Academic journal article Genetic Counseling

Double Aneuploidy (48,Xxy,+21) of Maternal Origin in a Child Born to a 13-Year-Old Mother: Evaluation of the Maternal Folate Metabolism

Academic journal article Genetic Counseling

Double Aneuploidy (48,Xxy,+21) of Maternal Origin in a Child Born to a 13-Year-Old Mother: Evaluation of the Maternal Folate Metabolism

Article excerpt

Summary: Double aneuploidy (48.XXY.+21) of maternal origin in a child born to a 1 3-year-old mother: evaluation of the maternal folate metabolism: The occurrence of non-mosaic double trisomy is exceptional in newborns. In this paper, a 48,XXY,+21 child, the parental origin of the extra chromosomes and the evaluation of the maternal folate metabolism are presented. The infant was born to a 13-year-old mother and presented with the typical clinical features of Down syndrome (DS). The origin of the additional chromosomes was maternal and most likely resulted from errors during the first meiotic division. Molecular analysis of 12 genetic polymorphisms involved in the folate metabolism revealed that the mother is heterozygous for the MTHFR C677T and TC2 A67G polymorphisms, and homozygous for the mutant MTRR A66G polymorphism. The maternal homocysteine concentration was 4.7 µmol/L, a value close to the one considered as a risk factor for DS in our previous study. Plasma methylmalonic acid and serum folate concentrations were 0.17 µmol/L and 1 8.4 ng/mL, respectively. It is possible that the presence of allelic variants for the folate metabolism and Hey concentration might have favored errors in chromosomal disjunction during gametogenesis in this young mother. To our knowledge, this is the first patient with non-mosaic Down-Klinefelter born to a teenage mother, resulting from a rare fertilization event combining an abnormal 25,XX,+2 1 oocyte and a 23,Y spermatozoon.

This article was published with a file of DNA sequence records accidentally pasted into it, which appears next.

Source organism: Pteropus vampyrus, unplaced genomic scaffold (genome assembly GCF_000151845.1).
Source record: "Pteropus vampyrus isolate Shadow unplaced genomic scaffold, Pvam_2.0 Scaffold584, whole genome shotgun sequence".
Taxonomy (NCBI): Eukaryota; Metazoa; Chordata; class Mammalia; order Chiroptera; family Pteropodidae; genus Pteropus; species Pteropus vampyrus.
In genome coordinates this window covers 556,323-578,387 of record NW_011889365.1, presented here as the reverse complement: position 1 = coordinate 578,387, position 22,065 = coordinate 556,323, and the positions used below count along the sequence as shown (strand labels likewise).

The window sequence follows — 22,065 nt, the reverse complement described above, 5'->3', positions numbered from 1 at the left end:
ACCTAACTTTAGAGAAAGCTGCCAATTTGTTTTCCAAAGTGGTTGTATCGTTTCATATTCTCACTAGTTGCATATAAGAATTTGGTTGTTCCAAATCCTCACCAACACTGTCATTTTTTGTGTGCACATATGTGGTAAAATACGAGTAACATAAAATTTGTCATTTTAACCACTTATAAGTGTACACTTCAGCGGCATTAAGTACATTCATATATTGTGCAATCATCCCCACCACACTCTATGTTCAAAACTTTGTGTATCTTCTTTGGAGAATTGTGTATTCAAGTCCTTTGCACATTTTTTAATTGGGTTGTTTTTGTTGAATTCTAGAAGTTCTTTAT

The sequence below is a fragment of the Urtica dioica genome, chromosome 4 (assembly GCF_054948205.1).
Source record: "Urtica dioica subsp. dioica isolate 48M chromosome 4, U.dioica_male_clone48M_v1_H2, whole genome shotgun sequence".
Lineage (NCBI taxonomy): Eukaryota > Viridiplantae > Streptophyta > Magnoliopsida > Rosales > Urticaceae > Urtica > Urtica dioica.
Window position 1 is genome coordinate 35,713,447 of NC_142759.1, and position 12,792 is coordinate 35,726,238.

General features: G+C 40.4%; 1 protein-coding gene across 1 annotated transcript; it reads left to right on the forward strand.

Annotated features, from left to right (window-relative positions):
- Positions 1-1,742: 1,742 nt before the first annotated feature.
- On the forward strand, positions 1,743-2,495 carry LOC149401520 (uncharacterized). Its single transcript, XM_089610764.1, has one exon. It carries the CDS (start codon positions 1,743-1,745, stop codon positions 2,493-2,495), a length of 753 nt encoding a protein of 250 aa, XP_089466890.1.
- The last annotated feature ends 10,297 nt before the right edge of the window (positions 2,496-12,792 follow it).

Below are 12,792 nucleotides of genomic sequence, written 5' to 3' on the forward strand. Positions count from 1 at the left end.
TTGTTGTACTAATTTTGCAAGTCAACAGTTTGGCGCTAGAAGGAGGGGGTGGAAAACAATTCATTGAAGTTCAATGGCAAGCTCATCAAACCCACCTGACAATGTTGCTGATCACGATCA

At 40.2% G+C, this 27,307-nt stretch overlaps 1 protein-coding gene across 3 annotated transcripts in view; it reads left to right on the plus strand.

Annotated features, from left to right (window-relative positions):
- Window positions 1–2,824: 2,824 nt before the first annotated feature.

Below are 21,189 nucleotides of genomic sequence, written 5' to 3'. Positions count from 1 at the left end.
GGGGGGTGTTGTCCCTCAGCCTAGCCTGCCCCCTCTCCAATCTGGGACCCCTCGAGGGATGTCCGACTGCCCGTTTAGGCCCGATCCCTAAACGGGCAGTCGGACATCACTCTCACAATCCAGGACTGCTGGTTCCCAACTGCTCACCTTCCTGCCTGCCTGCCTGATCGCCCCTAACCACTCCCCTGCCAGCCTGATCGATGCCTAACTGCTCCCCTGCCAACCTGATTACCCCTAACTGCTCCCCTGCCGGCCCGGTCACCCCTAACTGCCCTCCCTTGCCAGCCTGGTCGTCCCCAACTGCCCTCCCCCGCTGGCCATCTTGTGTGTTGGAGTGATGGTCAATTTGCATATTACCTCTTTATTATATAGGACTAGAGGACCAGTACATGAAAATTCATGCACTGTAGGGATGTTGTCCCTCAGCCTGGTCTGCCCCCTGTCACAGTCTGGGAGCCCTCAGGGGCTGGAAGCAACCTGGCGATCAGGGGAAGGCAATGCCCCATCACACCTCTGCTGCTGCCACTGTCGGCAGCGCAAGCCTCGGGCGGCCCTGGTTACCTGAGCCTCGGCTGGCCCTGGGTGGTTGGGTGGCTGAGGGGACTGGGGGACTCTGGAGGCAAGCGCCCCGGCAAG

Key-words: Aneuploidy - Down syndrome - Folic acid - Genetic Nondisjunction - Genetic Polymorphisms - Klinefelter syndrome.

INTRODUCTION

The occurrence of single trisomy is common, being found in around 50% of the karyotyped spontaneous abortions occurred before 1 5 weeks of gestation (20). However, the occurrence of double aneuploidy in the same individual is a relatively rare phenomenon, detected in about 0.7% of all miscarriages and exceptionally rare in liveborns (39).

Double aneuploidy leading to trisomy and/or monosomy of two different chromosomes arises due to two nondisjunction events, and these two aneuploidies may have the same or different parental origin (18), and occur during meiosis I (MI), meiosis II (Mil), or during an early mitotic division in the developing zygote.

Advanced maternal age is a well-established risk factor for nondisjunction of both autosomes and sex chromosomes (8, 25). More recently, the abnormal maternal folate metabolism has been pointed as a maternal risk factor for chromosome 21 nondisjunction by several studies (7, 13, 23, 33, 44). In addition, studies have associated the occurrence of chromosomal nondisjunction with altered patterns of meiotic recombination (28, 42).

In this paper, we describe a 48,XXY,+21 infant with double aneuploidy, born to a 13-year-old mother. The parental origin of the extra chromosomes and the meiosis stage of the chromosomal nondisjunctions were determined. The association of two nondisjunction events in such a young mother provides a good opportunity for an insight into the role of folate metabolism deficiency in the etiology of chromosomal malsegregation. We analyzed 12 polymorphisms of genes involved in the folate metabolic pathway, and measured serum folate and plasma homocysteine (Hey) and methylmalonic acid (MMA), an indicator of the status of vitamin B12, in the mother of the affected child, in order to investigate possible maternal risk factors for chromosomal nondisjunction.

MATERIALS AND METHODS

This study was approved by the Research Ethics Committee of the Säo José do Rio Preto Medical School (CEP-FAMERP), in the State of Säo Paulo, and by the National Research Commission (CONEP), Brazil.

CLINICAL REPORT

A 3-month-old male patient was referred for chromosomal analysis to the General Outpatient Service of Hospital de Base in Säo José do Rio Preto, due to dysmorphic features suggestive of DS. The child was born at 32 weeks of gestation, the first child of young, nonconsanguineous parents (13-year-old mother and 24-year-old father). …

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